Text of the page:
Urban Heat Islands

Rooftop prairie garden in Chicago, ILMany cities around the world experience temperatures up to 10°F (5.6°C) warmer than the surrounding countryside. These areas are called “urban heat islands.” Their air surface temperatures are elevated more than usual. Drought conditions are also more pronounced than in nearby rural areas.  


The effect occurs because urban surfaces, such as roads and buildings, tend to absorb heat. There are also far fewer trees and other plants to provide cooling through the plant process known as transpiration.

Among the biggest heat absorbers in cities are rooftops. Rooftops typically make up 5 to 35% of the urban landscape. The U.S. Environmental Protection Agency (EPA) reports that over 90% of the rooftops in the United States are dark in color. They also reflect very little sunlight – meaning they absorb all the incoming heat. As a result, city roof surfaces can reach temperatures of 150°-190°F (66°-88°C) during the summer. Yes, that’s hot enough to cook an egg!

When the roofs are this hot it’s harder to cool the interior spaces of buildings. That results in higher peak electricity demands, which can overburden city power grids. The level of air pollution in a city can also be intensified by the urban heat island effect. For example, higher temperatures in cities can increase levels of ground-level ozone. Ozone is a pollutant that causes respiratory problems.

counteracting the heat island effect

Green roof technology can help reduce urban heat islands and conserve energy. Green roofs have been shown to keep rooftops cooler than conventional roofs. They also have a cooling effect on a city’s surface temperatures. A study in the Baltimore-Washington metropolitan area showed that green roofs could cool the surface by nearly 2oF (1oC)! The project studied green roofs that covered at least 30% of the roof surface.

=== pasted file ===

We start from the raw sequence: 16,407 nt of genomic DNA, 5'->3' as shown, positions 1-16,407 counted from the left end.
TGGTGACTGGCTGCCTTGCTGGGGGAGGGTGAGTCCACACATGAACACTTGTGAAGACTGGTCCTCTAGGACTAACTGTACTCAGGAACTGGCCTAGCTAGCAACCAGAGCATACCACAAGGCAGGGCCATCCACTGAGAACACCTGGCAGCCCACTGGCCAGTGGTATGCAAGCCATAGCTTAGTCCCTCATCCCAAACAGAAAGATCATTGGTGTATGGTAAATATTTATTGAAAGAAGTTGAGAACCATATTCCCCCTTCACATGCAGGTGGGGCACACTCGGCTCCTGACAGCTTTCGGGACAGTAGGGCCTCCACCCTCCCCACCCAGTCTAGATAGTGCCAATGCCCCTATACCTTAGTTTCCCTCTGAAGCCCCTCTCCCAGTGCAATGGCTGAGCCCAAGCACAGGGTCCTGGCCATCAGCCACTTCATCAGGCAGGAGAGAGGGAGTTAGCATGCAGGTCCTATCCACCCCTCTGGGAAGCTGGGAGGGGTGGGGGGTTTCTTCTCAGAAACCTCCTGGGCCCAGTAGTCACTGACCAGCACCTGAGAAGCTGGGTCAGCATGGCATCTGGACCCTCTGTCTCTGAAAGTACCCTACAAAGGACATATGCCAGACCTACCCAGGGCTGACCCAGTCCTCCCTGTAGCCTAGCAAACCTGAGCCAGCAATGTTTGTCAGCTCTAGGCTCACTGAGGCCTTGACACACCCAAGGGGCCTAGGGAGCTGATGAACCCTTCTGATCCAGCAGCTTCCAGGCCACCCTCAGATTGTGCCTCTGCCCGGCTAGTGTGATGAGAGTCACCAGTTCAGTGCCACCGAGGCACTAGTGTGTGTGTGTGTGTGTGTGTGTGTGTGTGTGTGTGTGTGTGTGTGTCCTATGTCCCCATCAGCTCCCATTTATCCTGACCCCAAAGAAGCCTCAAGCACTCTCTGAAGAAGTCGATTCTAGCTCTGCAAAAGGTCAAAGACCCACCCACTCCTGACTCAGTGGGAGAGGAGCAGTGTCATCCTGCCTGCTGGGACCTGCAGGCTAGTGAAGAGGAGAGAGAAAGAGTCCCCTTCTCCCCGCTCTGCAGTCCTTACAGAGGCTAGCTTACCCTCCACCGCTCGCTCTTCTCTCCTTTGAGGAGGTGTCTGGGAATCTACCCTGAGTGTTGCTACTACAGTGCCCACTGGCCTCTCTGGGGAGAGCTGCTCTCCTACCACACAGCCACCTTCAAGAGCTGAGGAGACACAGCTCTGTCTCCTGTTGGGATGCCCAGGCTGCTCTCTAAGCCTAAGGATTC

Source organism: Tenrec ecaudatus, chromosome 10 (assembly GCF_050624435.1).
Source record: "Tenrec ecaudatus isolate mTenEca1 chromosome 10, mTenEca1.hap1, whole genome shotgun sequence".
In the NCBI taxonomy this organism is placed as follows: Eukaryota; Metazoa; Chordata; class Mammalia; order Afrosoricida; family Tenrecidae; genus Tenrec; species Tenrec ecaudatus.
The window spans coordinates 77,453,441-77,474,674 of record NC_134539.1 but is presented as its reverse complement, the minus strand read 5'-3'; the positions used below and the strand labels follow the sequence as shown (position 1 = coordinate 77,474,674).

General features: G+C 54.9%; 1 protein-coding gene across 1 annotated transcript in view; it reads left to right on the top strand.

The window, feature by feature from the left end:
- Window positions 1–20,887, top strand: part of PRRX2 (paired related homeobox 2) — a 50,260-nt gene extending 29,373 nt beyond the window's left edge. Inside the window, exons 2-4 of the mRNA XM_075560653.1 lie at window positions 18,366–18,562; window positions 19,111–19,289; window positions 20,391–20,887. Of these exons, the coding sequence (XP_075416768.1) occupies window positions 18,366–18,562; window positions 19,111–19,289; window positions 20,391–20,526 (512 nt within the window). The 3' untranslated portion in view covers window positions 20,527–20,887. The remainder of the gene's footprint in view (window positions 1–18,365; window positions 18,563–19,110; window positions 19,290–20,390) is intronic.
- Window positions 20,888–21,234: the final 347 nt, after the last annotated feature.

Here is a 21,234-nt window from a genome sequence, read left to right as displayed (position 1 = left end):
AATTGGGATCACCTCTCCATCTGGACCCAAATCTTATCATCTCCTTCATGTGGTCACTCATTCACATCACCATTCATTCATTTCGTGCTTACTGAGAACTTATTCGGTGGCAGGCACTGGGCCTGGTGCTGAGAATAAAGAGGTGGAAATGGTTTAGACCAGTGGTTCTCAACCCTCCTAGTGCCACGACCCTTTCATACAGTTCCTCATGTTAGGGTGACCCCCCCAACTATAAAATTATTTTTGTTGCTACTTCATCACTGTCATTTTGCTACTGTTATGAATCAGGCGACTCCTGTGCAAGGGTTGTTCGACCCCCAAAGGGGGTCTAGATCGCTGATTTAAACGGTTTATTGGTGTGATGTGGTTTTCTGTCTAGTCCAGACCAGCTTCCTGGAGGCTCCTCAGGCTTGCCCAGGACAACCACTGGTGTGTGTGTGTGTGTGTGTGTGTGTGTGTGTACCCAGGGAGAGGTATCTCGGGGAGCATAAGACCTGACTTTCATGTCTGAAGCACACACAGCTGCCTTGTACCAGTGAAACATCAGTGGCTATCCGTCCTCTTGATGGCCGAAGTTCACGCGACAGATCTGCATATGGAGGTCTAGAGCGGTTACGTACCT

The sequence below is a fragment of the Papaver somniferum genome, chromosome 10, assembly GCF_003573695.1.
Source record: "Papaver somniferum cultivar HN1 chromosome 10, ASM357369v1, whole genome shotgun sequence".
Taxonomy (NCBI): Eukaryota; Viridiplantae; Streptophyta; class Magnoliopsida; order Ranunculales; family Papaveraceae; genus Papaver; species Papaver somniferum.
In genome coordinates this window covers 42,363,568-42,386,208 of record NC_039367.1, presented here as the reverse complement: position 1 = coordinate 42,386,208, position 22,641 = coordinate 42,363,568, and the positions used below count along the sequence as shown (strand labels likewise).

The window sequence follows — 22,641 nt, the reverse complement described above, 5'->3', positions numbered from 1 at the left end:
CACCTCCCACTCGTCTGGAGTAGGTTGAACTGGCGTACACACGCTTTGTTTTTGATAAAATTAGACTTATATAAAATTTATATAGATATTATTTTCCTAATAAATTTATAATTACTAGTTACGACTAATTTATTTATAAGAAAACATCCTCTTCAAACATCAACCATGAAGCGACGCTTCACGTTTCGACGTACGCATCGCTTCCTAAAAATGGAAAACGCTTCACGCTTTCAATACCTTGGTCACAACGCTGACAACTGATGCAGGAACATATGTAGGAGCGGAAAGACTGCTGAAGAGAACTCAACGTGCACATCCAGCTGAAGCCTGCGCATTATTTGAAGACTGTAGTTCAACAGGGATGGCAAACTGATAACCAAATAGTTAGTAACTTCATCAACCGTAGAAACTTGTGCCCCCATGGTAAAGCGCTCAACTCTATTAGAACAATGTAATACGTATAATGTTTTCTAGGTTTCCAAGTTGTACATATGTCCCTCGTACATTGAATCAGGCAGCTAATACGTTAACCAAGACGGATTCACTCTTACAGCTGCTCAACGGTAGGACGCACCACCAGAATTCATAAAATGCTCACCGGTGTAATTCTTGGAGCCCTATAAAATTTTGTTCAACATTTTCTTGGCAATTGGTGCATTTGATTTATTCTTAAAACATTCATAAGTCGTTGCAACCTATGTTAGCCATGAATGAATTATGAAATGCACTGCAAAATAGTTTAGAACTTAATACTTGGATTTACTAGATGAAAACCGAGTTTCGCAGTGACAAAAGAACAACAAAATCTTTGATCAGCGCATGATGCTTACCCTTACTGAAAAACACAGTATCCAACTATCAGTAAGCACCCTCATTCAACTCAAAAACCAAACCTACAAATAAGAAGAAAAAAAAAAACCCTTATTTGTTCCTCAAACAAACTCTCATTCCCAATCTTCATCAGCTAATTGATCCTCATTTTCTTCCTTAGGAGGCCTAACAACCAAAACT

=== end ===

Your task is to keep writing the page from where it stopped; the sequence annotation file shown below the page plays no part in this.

The biggest factor that influences how well green roofs work is the volume of moisture in the soil. It is important to keep the soil from becoming very dry or near the plants' wilting point. While it’s important to monitor how much water the plants are using and irrigate appropriately, adding too much water doesn’t help. It doesn’t help the cooling – and it’s wasteful of the water.

Green roofs can also reduce energy use across different climates. The amount of cooling from the green roof depends on the material used for the roof. Green roofs are typically covered with a growing media that is different from the soil on the ground. It is specially-made mixtures of soil and inorganic materials like crushed clay and perlite. This keeps the material lightweight and provides good water drainage.

Intensive green roofs offer more cooling and energy savings benefits than extensive green roofs. The increased soil depth and plant density of intensive green roofs prevents heat from moving down to ceiling height. Energy use can be reduced 10 to 30% when a building has a green roof. This effect is more significant in hot, dry climates than in humid or temperate climates. For example, intensive green roofs reduced indoor heat by 2.5oF (1.4oC) in the hot, dry urban area around Cairo, Egypt. The same type of roof only reduced indoor heat by 1.4oF (0.8oC) in the humid climate of Hong Kong and 1oF (0.6oC) the temperate climate of Paris.

Plants are also vital parts of a strategy to reduce the urban heat island effect. Plants produce a cooling effect on their environment through the process of evapotranspiration: Heat energy is lost as water evaporates and transpires from vegetation. Cities can maximize this cooling effect by using green roof plantings as well as expanding vegetation at the ground level as much as possible.